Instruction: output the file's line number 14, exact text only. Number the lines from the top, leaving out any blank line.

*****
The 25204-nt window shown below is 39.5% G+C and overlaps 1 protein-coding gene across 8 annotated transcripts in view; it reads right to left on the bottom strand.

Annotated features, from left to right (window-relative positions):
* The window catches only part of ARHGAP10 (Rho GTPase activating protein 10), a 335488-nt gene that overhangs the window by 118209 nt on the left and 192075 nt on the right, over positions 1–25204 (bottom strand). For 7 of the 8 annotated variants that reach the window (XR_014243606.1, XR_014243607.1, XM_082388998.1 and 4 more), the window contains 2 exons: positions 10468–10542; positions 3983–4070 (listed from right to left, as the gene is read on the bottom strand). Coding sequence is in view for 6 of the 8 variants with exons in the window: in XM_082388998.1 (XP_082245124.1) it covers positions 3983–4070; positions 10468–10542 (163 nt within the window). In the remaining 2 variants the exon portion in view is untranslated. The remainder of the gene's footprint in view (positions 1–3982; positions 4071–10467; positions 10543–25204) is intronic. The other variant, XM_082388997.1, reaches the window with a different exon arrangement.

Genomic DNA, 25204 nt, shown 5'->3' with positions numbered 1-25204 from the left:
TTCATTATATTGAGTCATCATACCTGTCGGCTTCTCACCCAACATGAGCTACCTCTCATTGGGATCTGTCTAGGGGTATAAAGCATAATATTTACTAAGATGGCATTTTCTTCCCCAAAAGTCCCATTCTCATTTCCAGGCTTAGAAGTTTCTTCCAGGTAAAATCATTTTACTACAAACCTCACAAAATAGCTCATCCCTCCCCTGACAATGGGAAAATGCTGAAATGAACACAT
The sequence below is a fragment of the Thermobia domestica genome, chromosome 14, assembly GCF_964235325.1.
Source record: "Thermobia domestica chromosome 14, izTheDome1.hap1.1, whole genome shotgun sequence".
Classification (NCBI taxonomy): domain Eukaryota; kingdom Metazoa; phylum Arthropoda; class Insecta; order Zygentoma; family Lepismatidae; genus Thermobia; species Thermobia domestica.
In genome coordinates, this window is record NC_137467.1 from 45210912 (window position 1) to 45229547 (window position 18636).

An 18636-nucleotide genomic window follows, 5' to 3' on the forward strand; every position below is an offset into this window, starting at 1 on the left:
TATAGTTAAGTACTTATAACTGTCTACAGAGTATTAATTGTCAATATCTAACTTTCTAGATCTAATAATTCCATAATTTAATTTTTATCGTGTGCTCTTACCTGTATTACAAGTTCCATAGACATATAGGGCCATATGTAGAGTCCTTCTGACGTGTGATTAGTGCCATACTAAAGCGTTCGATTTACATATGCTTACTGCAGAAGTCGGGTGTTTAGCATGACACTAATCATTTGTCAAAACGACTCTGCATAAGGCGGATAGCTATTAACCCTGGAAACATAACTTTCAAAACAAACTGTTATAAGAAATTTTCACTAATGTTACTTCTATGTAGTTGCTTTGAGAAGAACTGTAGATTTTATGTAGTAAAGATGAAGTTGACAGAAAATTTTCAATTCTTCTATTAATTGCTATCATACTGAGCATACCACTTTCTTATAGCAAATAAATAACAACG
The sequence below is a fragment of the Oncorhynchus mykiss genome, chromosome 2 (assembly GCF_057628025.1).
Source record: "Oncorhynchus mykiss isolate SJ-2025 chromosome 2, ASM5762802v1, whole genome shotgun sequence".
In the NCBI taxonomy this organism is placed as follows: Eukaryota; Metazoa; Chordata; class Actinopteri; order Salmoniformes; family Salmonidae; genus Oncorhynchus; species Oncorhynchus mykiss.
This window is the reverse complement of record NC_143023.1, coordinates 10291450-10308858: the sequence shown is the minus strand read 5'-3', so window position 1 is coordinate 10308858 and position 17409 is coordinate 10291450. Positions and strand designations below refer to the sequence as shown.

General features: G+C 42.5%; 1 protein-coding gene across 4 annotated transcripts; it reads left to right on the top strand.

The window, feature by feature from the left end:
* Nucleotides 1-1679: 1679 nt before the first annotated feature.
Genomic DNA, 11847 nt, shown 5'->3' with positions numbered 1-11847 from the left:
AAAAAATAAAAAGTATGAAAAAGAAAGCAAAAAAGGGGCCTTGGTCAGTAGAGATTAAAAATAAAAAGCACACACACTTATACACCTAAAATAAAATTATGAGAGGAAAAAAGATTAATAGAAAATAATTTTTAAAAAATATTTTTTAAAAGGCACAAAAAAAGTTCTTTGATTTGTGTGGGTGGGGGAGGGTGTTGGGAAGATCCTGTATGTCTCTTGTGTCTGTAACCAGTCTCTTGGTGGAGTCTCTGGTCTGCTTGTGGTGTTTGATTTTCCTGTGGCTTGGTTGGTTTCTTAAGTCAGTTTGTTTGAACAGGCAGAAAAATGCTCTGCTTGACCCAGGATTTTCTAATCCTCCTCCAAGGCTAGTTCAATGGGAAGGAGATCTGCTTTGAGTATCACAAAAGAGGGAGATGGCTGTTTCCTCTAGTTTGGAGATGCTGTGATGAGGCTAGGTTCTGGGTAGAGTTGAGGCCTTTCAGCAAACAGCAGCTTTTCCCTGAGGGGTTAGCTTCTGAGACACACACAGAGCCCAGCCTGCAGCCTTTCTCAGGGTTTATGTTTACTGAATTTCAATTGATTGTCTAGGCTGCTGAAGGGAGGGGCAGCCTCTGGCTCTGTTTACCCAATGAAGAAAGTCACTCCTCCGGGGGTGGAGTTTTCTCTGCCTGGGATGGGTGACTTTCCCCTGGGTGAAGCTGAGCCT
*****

In the NCBI taxonomy this organism is placed as follows: Eukaryota; Metazoa; Chordata; class Actinopteri; order Salmoniformes; family Salmonidae; genus Oncorhynchus; species Oncorhynchus mykiss.